Saturday, January 19, 2013

Defective Baltimore Cameras Passed All Calibration Tests, But Logs Missing

Inaccurate Cameras Passed Certification Standards
Speed Camera Calibration records requested from the City of Baltimore showed that cameras admitted by the city's former contractor to have issued many tickets with faulty speed readings had passed their annual calibration tests with flying colors.  However the city was unable to produce log showing that they had performed legally required daily tests on the machines for all days.

The calibration records for the camera at 1300 West Cold Spring Lane East Bound were first requested by a supporter of the website under the Maryland Public Information Act (see request letter).  This is a location where trucks were cited for traveling at twice their apparent speed based on evidence videos, where documents from the city showed they know of cases of errors since February 2012, and where the Baltimore Sun identified cases of  apparent errors.  The request included logs from this location for Feb 10, March 19, June 5, and Sept 4 2012, and also for the camera in the opposite direction for June 20 and Sept 3.

The city did provide some logs [see logs provided].  However the city's response to that request, dated Oct 31 2012, initially DENIED ACCESS TO THE ANNUAL CALIBRATION RECORDS, claiming that they were in the custody of the city's contractor (read city's response). This city also did not provide logs dated on 3 or the 4 dates requests.  The actual dates provided were Feb 9, Feb 13, Mar 14, Mar 21, June 5, June 6, Aug 31, and  Sept 4.  StopBigBrotherMD had already confirmed that some citations were issued at this location on all requested days because many of they either corresponded to the dates of apparently erroneous citations reported to us, or else the dates corresponded to citations in a database the city had published.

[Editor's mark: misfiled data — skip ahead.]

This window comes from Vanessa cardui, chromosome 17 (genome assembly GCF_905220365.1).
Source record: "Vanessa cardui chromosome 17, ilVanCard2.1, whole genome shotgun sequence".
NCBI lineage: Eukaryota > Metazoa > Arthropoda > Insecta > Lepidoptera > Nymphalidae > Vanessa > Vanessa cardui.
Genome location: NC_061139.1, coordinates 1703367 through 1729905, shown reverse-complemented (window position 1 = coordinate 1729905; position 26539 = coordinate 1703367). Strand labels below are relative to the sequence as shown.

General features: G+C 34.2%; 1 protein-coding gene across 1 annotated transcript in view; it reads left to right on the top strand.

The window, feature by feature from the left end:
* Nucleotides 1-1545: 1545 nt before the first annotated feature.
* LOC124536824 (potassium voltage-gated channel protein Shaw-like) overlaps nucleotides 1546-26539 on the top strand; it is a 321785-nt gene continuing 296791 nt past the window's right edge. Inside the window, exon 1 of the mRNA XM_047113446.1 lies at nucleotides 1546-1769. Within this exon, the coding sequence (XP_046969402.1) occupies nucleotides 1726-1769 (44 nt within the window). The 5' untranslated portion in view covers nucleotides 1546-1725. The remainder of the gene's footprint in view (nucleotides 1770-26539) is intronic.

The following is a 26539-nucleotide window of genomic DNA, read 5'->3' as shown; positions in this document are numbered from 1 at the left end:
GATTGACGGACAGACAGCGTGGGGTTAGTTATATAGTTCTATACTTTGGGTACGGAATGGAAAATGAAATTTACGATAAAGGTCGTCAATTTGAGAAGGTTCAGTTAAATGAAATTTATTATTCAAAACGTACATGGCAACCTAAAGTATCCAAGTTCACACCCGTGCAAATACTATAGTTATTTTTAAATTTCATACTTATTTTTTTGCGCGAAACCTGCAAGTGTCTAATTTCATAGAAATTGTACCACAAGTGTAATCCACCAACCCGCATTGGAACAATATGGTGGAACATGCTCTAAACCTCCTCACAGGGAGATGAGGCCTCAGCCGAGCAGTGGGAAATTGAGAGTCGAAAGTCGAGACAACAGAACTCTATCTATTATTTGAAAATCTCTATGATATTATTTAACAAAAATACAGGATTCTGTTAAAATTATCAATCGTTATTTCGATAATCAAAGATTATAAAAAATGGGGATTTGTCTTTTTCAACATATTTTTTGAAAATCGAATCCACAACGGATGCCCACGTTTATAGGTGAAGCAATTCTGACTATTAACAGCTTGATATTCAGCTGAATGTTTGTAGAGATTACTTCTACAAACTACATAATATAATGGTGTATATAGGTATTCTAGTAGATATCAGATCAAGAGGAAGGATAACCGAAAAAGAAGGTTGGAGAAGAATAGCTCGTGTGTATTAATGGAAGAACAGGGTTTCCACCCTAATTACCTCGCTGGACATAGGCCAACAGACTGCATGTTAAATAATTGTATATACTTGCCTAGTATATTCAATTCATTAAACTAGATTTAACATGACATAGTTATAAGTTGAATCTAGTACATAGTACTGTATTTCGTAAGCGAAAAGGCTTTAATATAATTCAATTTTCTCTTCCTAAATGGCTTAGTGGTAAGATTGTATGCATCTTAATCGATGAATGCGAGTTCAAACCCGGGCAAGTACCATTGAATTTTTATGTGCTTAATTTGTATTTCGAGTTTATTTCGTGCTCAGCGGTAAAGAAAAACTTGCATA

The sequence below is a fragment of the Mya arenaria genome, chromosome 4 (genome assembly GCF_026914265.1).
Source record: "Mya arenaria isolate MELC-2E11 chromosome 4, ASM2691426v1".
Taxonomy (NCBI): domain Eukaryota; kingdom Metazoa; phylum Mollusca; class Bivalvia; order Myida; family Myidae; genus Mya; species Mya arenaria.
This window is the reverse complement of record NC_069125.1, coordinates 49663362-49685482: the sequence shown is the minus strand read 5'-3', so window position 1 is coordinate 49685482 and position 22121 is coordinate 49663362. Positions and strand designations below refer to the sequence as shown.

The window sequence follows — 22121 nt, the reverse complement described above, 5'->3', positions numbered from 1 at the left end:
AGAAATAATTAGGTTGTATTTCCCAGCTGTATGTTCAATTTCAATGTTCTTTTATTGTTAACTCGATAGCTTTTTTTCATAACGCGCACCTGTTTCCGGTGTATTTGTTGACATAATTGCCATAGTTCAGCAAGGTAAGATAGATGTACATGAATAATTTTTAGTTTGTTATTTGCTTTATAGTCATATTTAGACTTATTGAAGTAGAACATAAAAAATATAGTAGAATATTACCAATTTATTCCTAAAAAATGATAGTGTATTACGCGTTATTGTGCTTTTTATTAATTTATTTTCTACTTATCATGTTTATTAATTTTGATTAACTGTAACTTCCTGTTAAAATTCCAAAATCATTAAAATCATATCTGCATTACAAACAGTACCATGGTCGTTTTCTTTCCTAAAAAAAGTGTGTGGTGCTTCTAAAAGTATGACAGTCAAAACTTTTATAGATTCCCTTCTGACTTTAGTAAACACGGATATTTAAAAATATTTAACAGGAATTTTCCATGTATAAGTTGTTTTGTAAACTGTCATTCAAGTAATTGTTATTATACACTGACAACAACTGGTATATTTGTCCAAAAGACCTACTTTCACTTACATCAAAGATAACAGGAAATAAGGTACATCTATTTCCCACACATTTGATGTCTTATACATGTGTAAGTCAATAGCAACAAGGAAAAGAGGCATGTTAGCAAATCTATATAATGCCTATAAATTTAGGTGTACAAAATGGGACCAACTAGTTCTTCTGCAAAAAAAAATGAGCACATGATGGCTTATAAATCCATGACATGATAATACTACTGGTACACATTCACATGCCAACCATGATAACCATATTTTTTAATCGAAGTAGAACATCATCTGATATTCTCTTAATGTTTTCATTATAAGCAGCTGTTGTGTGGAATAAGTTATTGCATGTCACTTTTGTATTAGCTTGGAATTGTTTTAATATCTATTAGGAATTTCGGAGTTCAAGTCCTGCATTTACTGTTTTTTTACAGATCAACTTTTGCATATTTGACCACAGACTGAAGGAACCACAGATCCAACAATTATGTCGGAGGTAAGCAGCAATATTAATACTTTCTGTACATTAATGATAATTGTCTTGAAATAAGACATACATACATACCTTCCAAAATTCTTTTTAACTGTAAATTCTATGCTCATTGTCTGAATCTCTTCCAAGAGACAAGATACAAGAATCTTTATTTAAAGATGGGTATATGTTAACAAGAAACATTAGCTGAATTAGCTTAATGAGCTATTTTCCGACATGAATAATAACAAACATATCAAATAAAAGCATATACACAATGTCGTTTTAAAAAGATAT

Maryland transportation article 21-809 states :
"(3) A speed monitoring system operator shall fill out and sign a DAILY set-up log for a speed monitoring system that:
(i) States that the speed monitoring system operator successfully performed the manufacturer-specified
self-test of the speed monitoring system prior to producing a recorded image;
(ii) SHALL BE KEPT ON FILE; and (iii) Shall be admitted as evidence in any court proceeding for a violation of this section."

It seemed to us that it is not legal for the city to issue citations without having a "daily" log on file for dates when citations are issued.